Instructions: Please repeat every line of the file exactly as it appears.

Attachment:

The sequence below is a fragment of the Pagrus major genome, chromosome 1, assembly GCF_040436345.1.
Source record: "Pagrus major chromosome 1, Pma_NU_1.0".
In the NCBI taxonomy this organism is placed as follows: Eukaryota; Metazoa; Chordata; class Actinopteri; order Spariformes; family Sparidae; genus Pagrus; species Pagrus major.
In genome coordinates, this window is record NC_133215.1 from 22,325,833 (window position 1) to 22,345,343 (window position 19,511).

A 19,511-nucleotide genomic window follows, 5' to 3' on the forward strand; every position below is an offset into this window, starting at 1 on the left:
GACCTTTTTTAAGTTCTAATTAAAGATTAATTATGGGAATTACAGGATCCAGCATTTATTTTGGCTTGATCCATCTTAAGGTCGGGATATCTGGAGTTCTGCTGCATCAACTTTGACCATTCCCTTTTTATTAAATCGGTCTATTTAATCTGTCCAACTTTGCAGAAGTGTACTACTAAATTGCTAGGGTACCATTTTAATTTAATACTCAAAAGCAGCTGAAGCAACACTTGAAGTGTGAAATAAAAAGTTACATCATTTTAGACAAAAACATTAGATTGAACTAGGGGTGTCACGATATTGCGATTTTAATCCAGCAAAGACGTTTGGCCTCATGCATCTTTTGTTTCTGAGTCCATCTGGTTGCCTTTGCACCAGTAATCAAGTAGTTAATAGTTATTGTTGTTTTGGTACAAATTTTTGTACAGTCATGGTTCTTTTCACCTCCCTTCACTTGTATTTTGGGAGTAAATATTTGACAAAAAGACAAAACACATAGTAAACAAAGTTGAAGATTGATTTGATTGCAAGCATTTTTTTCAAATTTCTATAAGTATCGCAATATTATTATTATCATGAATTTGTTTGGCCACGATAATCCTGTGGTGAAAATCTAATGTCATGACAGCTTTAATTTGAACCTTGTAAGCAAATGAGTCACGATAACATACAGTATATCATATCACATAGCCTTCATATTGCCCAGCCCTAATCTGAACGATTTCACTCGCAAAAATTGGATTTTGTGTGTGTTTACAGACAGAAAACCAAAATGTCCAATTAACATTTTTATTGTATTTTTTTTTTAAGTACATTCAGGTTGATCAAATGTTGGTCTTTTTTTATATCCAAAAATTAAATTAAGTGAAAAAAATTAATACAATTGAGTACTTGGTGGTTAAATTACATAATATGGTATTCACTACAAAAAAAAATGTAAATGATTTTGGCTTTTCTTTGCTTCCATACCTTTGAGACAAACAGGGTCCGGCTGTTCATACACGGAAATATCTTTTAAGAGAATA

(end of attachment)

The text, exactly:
The sequence below is a fragment of the Pagrus major genome, chromosome 1, assembly GCF_040436345.1.
Source record: "Pagrus major chromosome 1, Pma_NU_1.0".
In the NCBI taxonomy this organism is placed as follows: Eukaryota; Metazoa; Chordata; class Actinopteri; order Spariformes; family Sparidae; genus Pagrus; species Pagrus major.
In genome coordinates, this window is record NC_133215.1 from 22,325,833 (window position 1) to 22,345,343 (window position 19,511).

A 19,511-nucleotide genomic window follows, 5' to 3' on the forward strand; every position below is an offset into this window, starting at 1 on the left:
GACCTTTTTTAAGTTCTAATTAAAGATTAATTATGGGAATTACAGGATCCAGCATTTATTTTGGCTTGATCCATCTTAAGGTCGGGATATCTGGAGTTCTGCTGCATCAACTTTGACCATTCCCTTTTTATTAAATCGGTCTATTTAATCTGTCCAACTTTGCAGAAGTGTACTACTAAATTGCTAGGGTACCATTTTAATTTAATACTCAAAAGCAGCTGAAGCAACACTTGAAGTGTGAAATAAAAAGTTACATCATTTTAGACAAAAACATTAGATTGAACTAGGGGTGTCACGATATTGCGATTTTAATCCAGCAAAGACGTTTGGCCTCATGCATCTTTTGTTTCTGAGTCCATCTGGTTGCCTTTGCACCAGTAATCAAGTAGTTAATAGTTATTGTTGTTTTGGTACAAATTTTTGTACAGTCATGGTTCTTTTCACCTCCCTTCACTTGTATTTTGGGAGTAAATATTTGACAAAAAGACAAAACACATAGTAAACAAAGTTGAAGATTGATTTGATTGCAAGCATTTTTTTCAAATTTCTATAAGTATCGCAATATTATTATTATCATGAATTTGTTTGGCCACGATAATCCTGTGGTGAAAATCTAATGTCATGACAGCTTTAATTTGAACCTTGTAAGCAAATGAGTCACGATAACATACAGTATATCATATCACATAGCCTTCATATTGCCCAGCCCTAATCTGAACGATTTCACTCGCAAAAATTGGATTTTGTGTGTGTTTACAGACAGAAAACCAAAATGTCCAATTAACATTTTTATTGTATTTTTTTTTTAAGTACATTCAGGTTGATCAAATGTTGGTCTTTTTTTATATCCAAAAATTAAATTAAGTGAAAAAAATTAATACAATTGAGTACTTGGTGGTTAAATTACATAATATGGTATTCACTACAAAAAAAAATGTAAATGATTTTGGCTTTTCTTTGCTTCCATACCTTTGAGACAAACAGGGTCCGGCTGTTCATACACGGAAATATCTTTTAAGAGAATA